It’s that blissful time of year where the air is redolent with the heavenly scent of lilacs.
I can’t get enough of them. We have three bushes on our Cape property, two of the “common” pale purple colour and one of the deeper purple French variety.
I have no white lilacs but plan to rectify that this year with the addition of a dwarf shrub to go near the back door and have earmarked space for a large one in the side garden, above the wall you see in the background Meanwhile. I’ve been reduced to begging them from neighbours or hastily pulling over to the side of the road when a likely candidate for snipping is spotted.
I have a small vase of lilac blooms on my bedside table; their divine scent greets me if I wake in the night, and is a welcome way to meet the morning. The only downside is Dundee the Diabolical, who likes nothing better than to liberate one of the stems with his teeth and scamper off with it, leaving an overturned vase and a trail of shredded florets in his wake.
The large bush on our side garden provides outstanding blooms on straight, thick stems. They last really well. I find the blooms from the more straggly branches wilt very quickly, likely because the stem doesn’t support sufficient water uptake. So this year, once the blooms are finished, the shrubs are getting a good pruning, even if it involves buying some lopping shears to get to the top branches.
I’ve had the lilac plates for years, but never seem to be where the plates were at lilac blooming time. So this year I brought them with me to the Cape and was delighted to catch the season.
The dinner plate is Aerin Scalloped Rim Green from Williams Sonoma. (The table needs its yearly coat of stain, I see).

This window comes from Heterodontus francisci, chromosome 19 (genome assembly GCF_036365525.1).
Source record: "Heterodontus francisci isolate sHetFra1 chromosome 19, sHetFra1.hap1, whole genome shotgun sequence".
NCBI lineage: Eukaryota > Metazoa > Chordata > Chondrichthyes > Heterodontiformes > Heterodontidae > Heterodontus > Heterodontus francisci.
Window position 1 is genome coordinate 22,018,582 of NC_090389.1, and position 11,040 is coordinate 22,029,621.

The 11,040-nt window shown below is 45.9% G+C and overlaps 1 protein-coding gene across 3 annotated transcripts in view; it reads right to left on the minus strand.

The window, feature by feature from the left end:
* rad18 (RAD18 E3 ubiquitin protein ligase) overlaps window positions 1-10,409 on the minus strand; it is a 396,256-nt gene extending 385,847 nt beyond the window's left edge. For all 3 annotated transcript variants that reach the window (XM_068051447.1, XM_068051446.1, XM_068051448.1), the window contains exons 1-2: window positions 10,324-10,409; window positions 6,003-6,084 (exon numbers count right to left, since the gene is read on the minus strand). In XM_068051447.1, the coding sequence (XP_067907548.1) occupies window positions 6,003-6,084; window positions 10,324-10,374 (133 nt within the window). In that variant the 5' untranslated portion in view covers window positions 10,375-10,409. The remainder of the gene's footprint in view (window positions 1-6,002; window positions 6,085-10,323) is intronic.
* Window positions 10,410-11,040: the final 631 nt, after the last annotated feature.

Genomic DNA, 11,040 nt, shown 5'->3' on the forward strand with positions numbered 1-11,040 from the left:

And is topped with Colette Purple by Juliska; the footed tumbler is the same pattern, now sadly discontinued.
Lastly, we have Lilac by Mitterteich, Bavaria, Germany from the 1920s. Replacements have some pieces and there are lots available on eBay.
I can’t remember where I got the napkins. The napkin rings are from many years ago, though I noticed that Pier 1 has brought out a set of four Silver Vintage Spoon napkin rings, which are similar. Online only. The flatware is Danieli from World Market.
I was lucky enough to snag a covered vegetable dish when I bought the plates.
Pitchers in the Fitzhugh Green by Spode pattern make good flower vases for lilacs. They’re wide enough at the top to accommodate all the fiddly branch bits.
I recently learned that lilacs belong to the Oleaceae family, which has more than twenty different plant species, including olive, ash and jasmine.
There are more than 1,000 varieties of lilacs, including some trees. Usually, lilacs trees reach about 20 feet in height, though some varieties, such as the Peking and Japanese tree lilac, can grow more than 30 feet tall.
Lilacs are rooted in Greek mythology. The Greek god Pan was in love with a nymph named Syringa. Afraid of him, she turned herself into a lilac shrub one day when he was pursuing her. Pan found the shrub and used part of it to create his panpipe.
Syringa’s name comes from the Greek word for pipe, syrink, and that’s where the lilac’s scientific name, Syringa, originates.
Because they’re such early bloomers, lilacs are synonymous with spring. They’re also thought to symbolize other things. For the Celtics, they’re magical because of their sweet scent.
During the Victorian age, widows often wore lilacs as they represented old love. In Russia, holding a sprig of lilac over a newborn baby is thought to bring wisdom. Hmmm. This is a non-political blog so I will withhold any comment.
Each different colour of lilac has its own specific meaning. White lilacs are thought to indicate purity and innocence; purple lilacs to signify spirituality.
Among the purples, the bluer blooms symbolize happiness and tranquillity. Magenta lilacs are for love and passion.
Although uncommon in North America, there is also a yellow variety, ‘Primrose’. It was only introduced in 1949 and hasn’t had a chance to accumulate any symbolic meaning.
Whatever the colour, I adore lilacs. It’s such a short season, let’s make the most of it.
I’m sharing this post with Between Naps on the Porch.